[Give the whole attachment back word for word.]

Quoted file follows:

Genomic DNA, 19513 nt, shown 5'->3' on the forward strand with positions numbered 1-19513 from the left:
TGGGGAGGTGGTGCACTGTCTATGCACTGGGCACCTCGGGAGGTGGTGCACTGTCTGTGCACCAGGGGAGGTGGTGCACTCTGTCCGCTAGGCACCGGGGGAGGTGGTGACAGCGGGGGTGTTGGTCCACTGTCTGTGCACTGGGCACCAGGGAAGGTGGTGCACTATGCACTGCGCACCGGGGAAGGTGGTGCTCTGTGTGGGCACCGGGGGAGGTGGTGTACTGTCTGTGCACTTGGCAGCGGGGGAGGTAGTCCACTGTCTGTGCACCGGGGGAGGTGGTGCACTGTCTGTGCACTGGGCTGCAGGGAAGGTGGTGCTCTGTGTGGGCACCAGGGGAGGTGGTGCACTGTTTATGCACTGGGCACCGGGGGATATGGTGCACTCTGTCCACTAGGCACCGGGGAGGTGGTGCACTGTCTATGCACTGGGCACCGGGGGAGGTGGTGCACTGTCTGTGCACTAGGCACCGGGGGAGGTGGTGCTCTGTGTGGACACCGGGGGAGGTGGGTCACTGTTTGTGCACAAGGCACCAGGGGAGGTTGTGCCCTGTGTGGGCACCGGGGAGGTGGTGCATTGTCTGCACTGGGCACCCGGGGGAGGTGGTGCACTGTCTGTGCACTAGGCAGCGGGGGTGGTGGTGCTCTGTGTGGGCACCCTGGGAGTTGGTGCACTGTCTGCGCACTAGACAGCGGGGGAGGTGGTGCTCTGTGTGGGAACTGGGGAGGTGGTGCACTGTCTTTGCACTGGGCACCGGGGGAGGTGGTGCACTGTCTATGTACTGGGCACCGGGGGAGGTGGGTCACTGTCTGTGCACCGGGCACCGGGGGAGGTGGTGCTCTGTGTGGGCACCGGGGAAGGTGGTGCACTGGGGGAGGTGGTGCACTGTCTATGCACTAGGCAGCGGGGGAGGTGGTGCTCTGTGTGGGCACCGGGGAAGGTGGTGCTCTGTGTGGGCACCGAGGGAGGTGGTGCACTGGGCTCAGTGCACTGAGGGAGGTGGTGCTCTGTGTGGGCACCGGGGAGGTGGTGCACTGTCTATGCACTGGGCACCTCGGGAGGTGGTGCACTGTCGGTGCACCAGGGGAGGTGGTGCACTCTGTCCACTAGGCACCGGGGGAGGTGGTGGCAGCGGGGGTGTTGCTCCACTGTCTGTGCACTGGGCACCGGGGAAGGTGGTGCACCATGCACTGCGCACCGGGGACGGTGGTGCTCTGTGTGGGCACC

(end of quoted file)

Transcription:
Genomic DNA, 19513 nt, shown 5'->3' on the forward strand with positions numbered 1-19513 from the left:
TGGGGAGGTGGTGCACTGTCTATGCACTGGGCACCTCGGGAGGTGGTGCACTGTCTGTGCACCAGGGGAGGTGGTGCACTCTGTCCGCTAGGCACCGGGGGAGGTGGTGACAGCGGGGGTGTTGGTCCACTGTCTGTGCACTGGGCACCAGGGAAGGTGGTGCACTATGCACTGCGCACCGGGGAAGGTGGTGCTCTGTGTGGGCACCGGGGGAGGTGGTGTACTGTCTGTGCACTTGGCAGCGGGGGAGGTAGTCCACTGTCTGTGCACCGGGGGAGGTGGTGCACTGTCTGTGCACTGGGCTGCAGGGAAGGTGGTGCTCTGTGTGGGCACCAGGGGAGGTGGTGCACTGTTTATGCACTGGGCACCGGGGGATATGGTGCACTCTGTCCACTAGGCACCGGGGAGGTGGTGCACTGTCTATGCACTGGGCACCGGGGGAGGTGGTGCACTGTCTGTGCACTAGGCACCGGGGGAGGTGGTGCTCTGTGTGGACACCGGGGGAGGTGGGTCACTGTTTGTGCACAAGGCACCAGGGGAGGTTGTGCCCTGTGTGGGCACCGGGGAGGTGGTGCATTGTCTGCACTGGGCACCCGGGGGAGGTGGTGCACTGTCTGTGCACTAGGCAGCGGGGGTGGTGGTGCTCTGTGTGGGCACCCTGGGAGTTGGTGCACTGTCTGCGCACTAGACAGCGGGGGAGGTGGTGCTCTGTGTGGGAACTGGGGAGGTGGTGCACTGTCTTTGCACTGGGCACCGGGGGAGGTGGTGCACTGTCTATGTACTGGGCACCGGGGGAGGTGGGTCACTGTCTGTGCACCGGGCACCGGGGGAGGTGGTGCTCTGTGTGGGCACCGGGGAAGGTGGTGCACTGGGGGAGGTGGTGCACTGTCTATGCACTAGGCAGCGGGGGAGGTGGTGCTCTGTGTGGGCACCGGGGAAGGTGGTGCTCTGTGTGGGCACCGAGGGAGGTGGTGCACTGGGCTCAGTGCACTGAGGGAGGTGGTGCTCTGTGTGGGCACCGGGGAGGTGGTGCACTGTCTATGCACTGGGCACCTCGGGAGGTGGTGCACTGTCGGTGCACCAGGGGAGGTGGTGCACTCTGTCCACTAGGCACCGGGGGAGGTGGTGGCAGCGGGGGTGTTGCTCCACTGTCTGTGCACTGGGCACCGGGGAAGGTGGTGCACCATGCACTGCGCACCGGGGACGGTGGTGCTCTGTGTGGGCACC